Volquartsen Custom Rugers

posted on September 15, 2014

Photograph by Oleg Volk.

Volquartsen Custom
has been around for decades, four decades to be exact. Since 1974, Scott Volquartsen has been making high-end precision rifles, pistol and components. Volquartsen's modified Ruger 10/22 rifles were featured in two seasons of History Channel's Top Shot, and having shot Volquartsen both on Top Shot and in my personal life, I can attest to the fact that my misses are normally caused by me, the ammo or other external variables, but rarely is it the Volquartsen's fault.

Let's first talk about getting into the higher-end, match-grade quality guns and components. If you've never shot a higher-end gun, the best comparison I can provide is that guns are like cars. A Japanese sedan is great, but it's no German sports car. The crispness in a Volquartsen trigger, how all the components are combined in harmony and the creative customizations are all part of what takes a gun to the next level. Yes, you are going to pay more for Volquartsen parts and guns, but as with a lot of things in life, you get what you pay for. Having a supercharged, reliable firearm feeds into your confidence, helping you hit your mark while also having a heck of a fun time.

I'll be discussing two Volquartsen guns here. The first is a modification of the iconic Ruger 10/22 platform. You can buy Volquartsen components like trigger groups, barrels, stocks, sights and more and install them on your existing Ruger 10/22. Alternatively, you can purchase a completely built 10/22 rifle, which Volquartsen lets you customize right on its website. The benefit of purchasing components piecemeal is you can buy parts as your budget permits over time instead of plunking down a big chunk of change all at once. You can also buy Volquartsen parts and mix and match them with other aftermarket parts from other companies if you prefer. In a significant way, the modularity of the 10/22 platform parallels what we see on the AR platform, where fans of each platform are constantly building their "perfect" rifle.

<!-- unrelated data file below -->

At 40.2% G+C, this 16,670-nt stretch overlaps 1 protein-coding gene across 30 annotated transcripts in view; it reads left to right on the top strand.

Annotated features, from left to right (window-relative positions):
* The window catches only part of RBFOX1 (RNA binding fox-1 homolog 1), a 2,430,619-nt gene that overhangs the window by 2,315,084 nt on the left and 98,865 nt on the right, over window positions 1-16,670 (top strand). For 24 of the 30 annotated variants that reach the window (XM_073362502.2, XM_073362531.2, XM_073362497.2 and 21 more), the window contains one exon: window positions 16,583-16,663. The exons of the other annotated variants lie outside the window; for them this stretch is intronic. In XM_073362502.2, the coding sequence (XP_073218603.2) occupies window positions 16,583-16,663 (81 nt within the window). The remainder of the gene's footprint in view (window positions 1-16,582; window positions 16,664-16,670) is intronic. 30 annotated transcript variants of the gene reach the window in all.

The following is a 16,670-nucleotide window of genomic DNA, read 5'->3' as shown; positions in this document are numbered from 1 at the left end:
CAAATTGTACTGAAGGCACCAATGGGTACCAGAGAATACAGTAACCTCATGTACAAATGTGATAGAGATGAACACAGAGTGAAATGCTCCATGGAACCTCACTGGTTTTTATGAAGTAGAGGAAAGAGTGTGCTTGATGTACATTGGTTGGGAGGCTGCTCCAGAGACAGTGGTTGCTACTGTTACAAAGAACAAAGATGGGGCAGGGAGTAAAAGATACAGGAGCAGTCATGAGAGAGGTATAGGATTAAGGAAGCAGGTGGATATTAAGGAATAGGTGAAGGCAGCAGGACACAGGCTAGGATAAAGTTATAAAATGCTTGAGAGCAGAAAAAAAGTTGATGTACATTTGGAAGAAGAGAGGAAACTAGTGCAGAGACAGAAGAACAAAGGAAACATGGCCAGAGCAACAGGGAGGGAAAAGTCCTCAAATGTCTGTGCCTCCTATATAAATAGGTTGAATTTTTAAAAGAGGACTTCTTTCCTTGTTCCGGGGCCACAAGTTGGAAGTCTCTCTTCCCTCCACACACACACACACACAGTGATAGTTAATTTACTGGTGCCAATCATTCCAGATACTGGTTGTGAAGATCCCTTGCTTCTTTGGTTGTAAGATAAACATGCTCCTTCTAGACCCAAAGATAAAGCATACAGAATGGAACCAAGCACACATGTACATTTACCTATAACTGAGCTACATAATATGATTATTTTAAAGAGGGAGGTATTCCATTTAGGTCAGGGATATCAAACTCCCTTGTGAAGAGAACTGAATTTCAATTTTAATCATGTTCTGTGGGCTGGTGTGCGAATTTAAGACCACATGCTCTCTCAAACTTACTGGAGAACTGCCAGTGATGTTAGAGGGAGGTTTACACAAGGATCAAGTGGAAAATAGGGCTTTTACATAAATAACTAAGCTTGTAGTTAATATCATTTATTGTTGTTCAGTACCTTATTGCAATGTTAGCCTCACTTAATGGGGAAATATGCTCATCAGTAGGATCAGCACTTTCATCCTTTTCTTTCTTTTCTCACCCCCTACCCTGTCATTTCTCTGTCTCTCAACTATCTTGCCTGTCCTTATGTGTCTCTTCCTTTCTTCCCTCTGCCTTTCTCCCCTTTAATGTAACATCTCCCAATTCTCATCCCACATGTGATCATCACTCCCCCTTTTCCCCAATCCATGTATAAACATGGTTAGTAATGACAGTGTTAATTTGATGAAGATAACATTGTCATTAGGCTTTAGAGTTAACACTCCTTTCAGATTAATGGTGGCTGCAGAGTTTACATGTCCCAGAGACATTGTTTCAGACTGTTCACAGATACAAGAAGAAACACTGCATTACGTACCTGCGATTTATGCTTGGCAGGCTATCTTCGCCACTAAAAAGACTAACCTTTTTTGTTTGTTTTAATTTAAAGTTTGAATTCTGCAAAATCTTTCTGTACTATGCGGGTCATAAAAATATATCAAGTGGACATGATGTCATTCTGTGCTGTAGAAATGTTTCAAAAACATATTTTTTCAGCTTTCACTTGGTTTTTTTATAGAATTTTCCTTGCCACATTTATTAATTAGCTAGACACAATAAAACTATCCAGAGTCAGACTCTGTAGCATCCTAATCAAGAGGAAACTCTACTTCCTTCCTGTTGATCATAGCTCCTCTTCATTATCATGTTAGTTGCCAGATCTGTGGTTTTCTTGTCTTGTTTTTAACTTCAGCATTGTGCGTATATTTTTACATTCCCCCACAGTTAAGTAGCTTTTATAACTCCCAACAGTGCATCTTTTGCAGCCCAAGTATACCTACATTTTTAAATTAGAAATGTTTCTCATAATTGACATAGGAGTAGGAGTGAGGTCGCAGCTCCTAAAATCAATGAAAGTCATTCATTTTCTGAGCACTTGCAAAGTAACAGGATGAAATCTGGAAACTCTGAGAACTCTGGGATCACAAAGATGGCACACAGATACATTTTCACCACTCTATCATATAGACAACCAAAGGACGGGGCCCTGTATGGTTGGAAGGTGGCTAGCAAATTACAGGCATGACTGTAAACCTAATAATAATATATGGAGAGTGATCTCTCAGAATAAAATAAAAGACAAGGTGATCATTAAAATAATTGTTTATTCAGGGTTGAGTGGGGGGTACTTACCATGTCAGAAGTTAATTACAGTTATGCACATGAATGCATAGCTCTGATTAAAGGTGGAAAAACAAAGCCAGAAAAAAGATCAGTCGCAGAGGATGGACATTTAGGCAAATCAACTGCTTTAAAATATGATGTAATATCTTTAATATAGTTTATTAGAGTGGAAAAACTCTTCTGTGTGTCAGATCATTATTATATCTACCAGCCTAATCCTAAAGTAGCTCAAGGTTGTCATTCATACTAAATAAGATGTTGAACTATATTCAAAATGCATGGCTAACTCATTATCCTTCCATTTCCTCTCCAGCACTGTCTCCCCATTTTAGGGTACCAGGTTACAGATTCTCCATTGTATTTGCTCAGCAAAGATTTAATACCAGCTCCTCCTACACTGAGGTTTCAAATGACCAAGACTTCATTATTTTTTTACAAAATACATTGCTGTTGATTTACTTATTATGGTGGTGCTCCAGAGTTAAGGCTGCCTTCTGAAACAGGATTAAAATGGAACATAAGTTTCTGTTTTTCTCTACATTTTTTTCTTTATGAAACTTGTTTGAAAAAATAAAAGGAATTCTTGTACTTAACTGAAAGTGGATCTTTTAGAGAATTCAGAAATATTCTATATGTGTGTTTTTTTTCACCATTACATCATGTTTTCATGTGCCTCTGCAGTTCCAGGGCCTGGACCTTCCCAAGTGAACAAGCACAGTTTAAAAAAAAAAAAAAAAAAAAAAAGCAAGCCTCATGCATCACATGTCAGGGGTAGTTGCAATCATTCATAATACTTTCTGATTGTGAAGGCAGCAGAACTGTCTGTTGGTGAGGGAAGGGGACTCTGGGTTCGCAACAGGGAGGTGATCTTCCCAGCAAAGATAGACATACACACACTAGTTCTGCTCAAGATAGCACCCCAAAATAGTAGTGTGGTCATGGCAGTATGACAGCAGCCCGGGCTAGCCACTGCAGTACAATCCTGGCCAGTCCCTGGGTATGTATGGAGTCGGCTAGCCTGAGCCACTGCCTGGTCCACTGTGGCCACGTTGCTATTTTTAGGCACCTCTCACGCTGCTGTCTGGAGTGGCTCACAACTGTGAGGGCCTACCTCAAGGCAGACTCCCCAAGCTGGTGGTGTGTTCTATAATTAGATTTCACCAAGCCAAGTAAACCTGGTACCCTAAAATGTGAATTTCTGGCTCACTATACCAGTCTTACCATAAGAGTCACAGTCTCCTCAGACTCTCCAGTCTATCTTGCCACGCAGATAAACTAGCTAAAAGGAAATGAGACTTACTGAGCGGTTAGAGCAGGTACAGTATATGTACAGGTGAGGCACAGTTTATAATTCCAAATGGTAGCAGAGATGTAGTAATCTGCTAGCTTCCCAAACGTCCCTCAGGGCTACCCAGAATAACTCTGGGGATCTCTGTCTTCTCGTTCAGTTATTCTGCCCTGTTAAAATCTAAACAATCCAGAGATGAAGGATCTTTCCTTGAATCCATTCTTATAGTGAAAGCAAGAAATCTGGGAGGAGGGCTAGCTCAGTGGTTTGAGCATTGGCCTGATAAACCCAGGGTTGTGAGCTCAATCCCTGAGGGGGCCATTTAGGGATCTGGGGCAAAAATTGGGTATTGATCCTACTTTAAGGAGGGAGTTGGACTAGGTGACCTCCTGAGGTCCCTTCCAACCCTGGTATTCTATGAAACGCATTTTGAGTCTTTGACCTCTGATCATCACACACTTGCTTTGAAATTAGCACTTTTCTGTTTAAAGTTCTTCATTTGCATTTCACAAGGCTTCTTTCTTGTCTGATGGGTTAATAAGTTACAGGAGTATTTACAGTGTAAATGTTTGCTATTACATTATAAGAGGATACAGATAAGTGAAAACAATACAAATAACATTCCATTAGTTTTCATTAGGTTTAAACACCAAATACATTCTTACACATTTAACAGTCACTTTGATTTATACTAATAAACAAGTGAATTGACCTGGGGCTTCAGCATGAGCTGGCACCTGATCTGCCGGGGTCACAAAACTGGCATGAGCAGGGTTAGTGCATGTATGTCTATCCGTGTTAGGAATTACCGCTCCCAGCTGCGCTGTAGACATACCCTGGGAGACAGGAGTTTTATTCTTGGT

The Volquartsen 10/22 shown here was featured on Top Shot Season 3. It's got a thumbhole stock with a laminated blue finish, but you can choose many other colors. The I-fluted barrel increases the external surface area to allow for faster cooling, and it adds a fun aesthetic texture. Chambered in .22 LR, it also comes in .17 HMR and .22 WMR.

The second gun is the Scorpion, also chambered in .22 LR. The Scorpion is a super lightweight target pistol, and it's a slick-looking gun to boot. Based off of a Ruger Mark III or 1911-style frame, you can choose colors for the frame and barrel to make it uniquely colored. Beyond looks though, the pistol is a beaut to shoot and you can shoot it all day long until you run out of ammo (which is hopefully never).

Fiber optic, tritium, and adjustable sight packages are available, or you can throw on a red dot or other scope of your choice. A threaded or unthreaded barrel in either 4.5- or 6-inch lengths are options, and of course if you choose the threaded barrel, you can install a compensator or a sound suppressor.

The Scorpion weighs in at 32 ounces, making it a lightweight platform. A comparable off-the-shelf Ruger Mark III weights 42 ounces.

If you have a hard time being convinced that upgrading your guns is a good idea, find a friend or a shop that has a modified gun for you to try.

When I go out to shoot, I get pleasure out of hitting what I'm aiming at. I have plenty of stock guns which are fun to shoot and can hit targets—but I know the groups are going to be bigger and generally more inconsistent than my match-grade guns. When I'm shooting .22 LR and want to make sure every round gets put to good use, I always turn to my Volquartsen guns to bring the fun, and bring the joy.


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